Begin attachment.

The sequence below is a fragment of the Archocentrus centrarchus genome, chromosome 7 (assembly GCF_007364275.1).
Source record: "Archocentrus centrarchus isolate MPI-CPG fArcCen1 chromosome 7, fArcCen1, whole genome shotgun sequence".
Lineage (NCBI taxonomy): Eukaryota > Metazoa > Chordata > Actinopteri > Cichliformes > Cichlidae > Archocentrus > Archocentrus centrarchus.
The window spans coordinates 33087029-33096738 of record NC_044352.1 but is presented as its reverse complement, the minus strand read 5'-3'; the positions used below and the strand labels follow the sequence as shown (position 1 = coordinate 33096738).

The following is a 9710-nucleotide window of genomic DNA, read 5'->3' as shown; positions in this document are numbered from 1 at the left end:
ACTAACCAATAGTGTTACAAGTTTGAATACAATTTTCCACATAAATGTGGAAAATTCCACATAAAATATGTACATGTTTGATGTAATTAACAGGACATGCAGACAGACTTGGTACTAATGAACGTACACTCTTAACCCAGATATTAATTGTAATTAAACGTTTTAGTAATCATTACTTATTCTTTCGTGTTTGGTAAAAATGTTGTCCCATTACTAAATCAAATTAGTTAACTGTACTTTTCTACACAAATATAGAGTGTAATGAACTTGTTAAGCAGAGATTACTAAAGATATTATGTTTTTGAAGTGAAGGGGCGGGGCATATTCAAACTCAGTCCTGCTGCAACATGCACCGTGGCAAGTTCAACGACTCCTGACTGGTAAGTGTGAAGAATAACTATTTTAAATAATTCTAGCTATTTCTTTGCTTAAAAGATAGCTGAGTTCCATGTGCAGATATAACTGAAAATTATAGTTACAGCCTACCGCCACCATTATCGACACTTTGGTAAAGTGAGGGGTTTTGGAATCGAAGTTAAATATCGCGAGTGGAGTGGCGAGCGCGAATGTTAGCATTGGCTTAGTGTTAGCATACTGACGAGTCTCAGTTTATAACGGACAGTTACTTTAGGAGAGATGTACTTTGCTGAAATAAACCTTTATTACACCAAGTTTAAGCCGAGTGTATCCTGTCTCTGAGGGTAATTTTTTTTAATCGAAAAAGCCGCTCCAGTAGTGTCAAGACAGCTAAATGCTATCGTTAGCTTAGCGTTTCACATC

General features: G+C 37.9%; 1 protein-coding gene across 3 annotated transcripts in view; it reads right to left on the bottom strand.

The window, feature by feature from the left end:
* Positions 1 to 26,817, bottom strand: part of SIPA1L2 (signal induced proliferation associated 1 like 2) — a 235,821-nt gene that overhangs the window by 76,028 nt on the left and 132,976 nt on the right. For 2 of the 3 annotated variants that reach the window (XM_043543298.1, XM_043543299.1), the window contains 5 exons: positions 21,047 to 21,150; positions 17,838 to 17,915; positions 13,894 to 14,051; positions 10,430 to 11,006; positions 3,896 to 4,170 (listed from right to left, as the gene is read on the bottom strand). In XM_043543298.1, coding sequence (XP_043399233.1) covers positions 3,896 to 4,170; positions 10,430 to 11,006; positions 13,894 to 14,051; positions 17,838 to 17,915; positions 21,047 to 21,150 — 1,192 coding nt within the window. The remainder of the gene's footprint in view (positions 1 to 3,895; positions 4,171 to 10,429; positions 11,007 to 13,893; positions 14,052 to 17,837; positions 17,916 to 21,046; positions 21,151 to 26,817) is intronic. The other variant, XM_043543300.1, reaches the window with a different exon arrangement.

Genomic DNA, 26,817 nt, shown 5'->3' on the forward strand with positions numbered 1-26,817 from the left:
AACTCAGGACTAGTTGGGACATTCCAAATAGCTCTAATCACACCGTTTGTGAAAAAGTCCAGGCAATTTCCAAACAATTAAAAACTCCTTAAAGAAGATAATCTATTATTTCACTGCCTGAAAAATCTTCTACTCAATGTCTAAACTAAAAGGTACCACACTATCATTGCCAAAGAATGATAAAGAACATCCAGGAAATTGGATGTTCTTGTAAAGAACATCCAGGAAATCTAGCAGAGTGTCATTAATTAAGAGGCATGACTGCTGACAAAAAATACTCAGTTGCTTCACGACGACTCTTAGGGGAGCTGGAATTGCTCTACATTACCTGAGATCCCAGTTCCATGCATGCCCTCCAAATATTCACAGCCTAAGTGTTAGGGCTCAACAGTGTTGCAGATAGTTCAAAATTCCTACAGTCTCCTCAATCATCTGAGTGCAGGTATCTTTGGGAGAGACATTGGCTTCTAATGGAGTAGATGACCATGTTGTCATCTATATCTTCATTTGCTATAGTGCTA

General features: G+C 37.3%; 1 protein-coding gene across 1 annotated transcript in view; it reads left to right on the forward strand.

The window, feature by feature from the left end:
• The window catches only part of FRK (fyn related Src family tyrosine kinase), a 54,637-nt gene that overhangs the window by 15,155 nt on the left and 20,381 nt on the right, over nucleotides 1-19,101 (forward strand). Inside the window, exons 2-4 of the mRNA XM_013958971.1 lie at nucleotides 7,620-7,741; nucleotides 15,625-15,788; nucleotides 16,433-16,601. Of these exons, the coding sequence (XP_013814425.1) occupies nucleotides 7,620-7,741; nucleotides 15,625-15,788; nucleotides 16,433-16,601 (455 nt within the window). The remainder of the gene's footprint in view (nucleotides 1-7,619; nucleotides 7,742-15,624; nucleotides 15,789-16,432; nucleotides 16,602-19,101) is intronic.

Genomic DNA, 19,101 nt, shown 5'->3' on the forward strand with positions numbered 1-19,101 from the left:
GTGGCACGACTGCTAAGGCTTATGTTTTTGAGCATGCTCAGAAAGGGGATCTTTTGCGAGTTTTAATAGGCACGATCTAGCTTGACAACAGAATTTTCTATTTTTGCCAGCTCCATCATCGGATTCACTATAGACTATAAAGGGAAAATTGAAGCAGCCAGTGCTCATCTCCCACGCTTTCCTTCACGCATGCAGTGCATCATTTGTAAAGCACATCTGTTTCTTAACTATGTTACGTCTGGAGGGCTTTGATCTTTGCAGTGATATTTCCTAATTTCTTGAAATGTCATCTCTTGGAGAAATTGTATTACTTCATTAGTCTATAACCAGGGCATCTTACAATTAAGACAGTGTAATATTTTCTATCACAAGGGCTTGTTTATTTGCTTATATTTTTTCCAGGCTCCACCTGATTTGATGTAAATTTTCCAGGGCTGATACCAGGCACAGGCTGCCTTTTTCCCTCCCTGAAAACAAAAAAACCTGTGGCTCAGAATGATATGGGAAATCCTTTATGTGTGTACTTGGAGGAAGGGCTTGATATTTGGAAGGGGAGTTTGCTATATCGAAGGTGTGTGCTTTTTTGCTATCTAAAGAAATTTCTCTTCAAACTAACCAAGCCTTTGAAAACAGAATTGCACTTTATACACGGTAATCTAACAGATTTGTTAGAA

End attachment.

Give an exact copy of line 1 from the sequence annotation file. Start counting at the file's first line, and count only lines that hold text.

The sequence below is a fragment of the Archocentrus centrarchus genome, chromosome 7 (assembly GCF_007364275.1).